Tag Archives: value investing

Notes – The Snowball, By Alice Schroeder: Part V, Chap. 43-52

The following are reading notes for The Snowball: Warren Buffett and the Business of Life, by Alice Schroeder (buy on Amazon.com). This post covers Part V: The King of Wall Street, Chap. 43-52

[These notes were never published on time. They may be incomplete as posted now.]

The modern Buffett

In Part V of the Snowball, we see Buffett’s transformation from the early, cigar butt-picking, Grahamian value-minded Buffett, through the filter of his Fisherite partner, Charlie Munger, into the mega cap conglomerator and franchise-buyer Buffett who is popularly known to investors and the public the world round.

It is in this part that we also see Buffett make one of his biggest missteps, a stumble which almost turns into a fall and which either way appears to shock and humble the maturing Buffett. It is in this era of his investing life that we see Buffett make some of his biggest rationalizations, become entangled in numerous scandals he never would’ve tolerated in his past and dive ever deeper into the world of “elephant bumping” and gross philanthropy, partly under the tutelage of his new best friend and Microsoft-founder, Bill Gates.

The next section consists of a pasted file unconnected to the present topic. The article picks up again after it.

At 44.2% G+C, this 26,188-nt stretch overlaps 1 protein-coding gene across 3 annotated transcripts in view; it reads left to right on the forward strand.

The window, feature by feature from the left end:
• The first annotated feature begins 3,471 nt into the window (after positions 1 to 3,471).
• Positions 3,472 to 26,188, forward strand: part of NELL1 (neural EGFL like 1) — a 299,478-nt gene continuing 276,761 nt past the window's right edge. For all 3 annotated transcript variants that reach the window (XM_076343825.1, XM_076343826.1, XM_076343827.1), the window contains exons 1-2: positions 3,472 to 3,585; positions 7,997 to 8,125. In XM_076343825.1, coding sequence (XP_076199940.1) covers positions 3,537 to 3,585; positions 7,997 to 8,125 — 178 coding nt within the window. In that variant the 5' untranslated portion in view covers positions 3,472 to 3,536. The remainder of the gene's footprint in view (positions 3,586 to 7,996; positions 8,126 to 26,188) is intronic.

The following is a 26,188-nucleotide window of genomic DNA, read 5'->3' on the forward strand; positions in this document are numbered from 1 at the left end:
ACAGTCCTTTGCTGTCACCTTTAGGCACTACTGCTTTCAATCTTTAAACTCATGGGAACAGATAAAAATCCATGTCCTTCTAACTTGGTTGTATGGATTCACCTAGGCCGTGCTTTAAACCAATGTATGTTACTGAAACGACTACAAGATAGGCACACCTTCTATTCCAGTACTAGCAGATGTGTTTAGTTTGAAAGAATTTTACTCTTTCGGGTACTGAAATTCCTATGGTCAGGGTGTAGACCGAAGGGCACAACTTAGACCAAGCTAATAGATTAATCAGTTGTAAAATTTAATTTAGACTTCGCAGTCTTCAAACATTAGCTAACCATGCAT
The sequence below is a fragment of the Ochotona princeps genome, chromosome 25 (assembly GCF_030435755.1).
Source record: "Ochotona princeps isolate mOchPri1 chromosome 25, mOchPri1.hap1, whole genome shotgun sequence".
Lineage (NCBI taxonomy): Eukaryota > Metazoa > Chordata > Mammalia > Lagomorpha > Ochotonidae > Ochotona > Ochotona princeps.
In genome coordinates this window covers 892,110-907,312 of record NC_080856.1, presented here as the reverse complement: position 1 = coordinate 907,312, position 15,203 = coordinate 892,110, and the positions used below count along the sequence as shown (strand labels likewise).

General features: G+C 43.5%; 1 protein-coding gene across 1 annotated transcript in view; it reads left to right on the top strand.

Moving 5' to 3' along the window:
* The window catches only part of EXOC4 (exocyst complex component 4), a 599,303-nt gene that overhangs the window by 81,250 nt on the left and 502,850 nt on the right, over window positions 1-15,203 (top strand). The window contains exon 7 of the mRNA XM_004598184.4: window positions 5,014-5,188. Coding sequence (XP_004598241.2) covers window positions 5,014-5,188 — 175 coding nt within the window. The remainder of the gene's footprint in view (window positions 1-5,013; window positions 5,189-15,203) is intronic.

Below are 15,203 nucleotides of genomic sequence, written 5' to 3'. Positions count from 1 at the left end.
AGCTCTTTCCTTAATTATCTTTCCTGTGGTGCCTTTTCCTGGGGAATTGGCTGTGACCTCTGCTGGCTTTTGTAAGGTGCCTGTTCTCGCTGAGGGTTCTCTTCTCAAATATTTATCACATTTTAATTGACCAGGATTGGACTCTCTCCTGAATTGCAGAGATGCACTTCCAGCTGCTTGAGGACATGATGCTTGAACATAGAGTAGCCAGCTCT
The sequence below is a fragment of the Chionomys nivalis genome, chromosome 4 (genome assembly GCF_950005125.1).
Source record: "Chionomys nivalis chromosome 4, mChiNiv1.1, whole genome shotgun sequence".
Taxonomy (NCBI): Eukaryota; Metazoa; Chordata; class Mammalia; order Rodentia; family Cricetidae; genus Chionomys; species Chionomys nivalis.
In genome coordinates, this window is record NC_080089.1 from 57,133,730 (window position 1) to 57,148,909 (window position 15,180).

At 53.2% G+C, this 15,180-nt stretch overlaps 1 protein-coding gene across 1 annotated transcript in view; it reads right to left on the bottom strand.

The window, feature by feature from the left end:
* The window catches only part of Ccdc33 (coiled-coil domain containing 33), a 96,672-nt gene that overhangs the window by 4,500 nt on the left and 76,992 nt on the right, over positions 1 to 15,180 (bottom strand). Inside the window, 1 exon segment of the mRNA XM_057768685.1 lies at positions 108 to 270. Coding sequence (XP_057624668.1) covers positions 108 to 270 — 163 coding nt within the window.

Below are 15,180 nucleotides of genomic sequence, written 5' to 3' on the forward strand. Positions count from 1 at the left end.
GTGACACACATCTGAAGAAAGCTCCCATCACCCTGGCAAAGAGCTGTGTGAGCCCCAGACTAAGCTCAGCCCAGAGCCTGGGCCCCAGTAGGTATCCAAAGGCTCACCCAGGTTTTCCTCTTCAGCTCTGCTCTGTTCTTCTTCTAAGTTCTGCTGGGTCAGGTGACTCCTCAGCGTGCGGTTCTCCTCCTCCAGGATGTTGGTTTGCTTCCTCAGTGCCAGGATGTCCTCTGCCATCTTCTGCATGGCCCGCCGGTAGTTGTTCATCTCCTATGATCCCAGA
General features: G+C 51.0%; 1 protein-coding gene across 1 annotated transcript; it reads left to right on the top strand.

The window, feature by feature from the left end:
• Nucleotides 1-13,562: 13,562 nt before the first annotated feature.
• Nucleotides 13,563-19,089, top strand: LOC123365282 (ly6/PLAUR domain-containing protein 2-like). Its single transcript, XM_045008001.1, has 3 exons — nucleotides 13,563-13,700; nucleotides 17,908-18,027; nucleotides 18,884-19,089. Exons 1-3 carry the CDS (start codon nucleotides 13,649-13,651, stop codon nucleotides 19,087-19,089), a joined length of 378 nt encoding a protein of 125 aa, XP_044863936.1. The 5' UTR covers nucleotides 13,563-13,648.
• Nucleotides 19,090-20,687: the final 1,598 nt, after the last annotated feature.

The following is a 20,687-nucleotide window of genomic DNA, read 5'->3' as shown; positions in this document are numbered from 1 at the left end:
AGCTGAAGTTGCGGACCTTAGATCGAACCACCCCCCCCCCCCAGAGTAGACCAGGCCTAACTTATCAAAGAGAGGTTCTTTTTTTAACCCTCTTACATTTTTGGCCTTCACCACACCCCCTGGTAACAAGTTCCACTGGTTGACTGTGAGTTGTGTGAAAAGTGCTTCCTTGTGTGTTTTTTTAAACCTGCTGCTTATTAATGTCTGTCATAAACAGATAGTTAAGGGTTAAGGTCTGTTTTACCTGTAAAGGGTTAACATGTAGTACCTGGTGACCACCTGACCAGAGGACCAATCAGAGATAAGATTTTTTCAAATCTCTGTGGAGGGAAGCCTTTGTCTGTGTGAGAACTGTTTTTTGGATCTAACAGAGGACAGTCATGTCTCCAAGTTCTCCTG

The lesson

Buffett made a series of poor investments but ultimately survived them all because of MoS. There will be challenges, struggles, and stress. But after the storm, comes the calm.

The keys to the fortress

From the late seventies until the late nineties, despite numerous economic and financial cycles Buffett’s fortune grew relentlessly under a seemingly unstoppable torrent of new capital: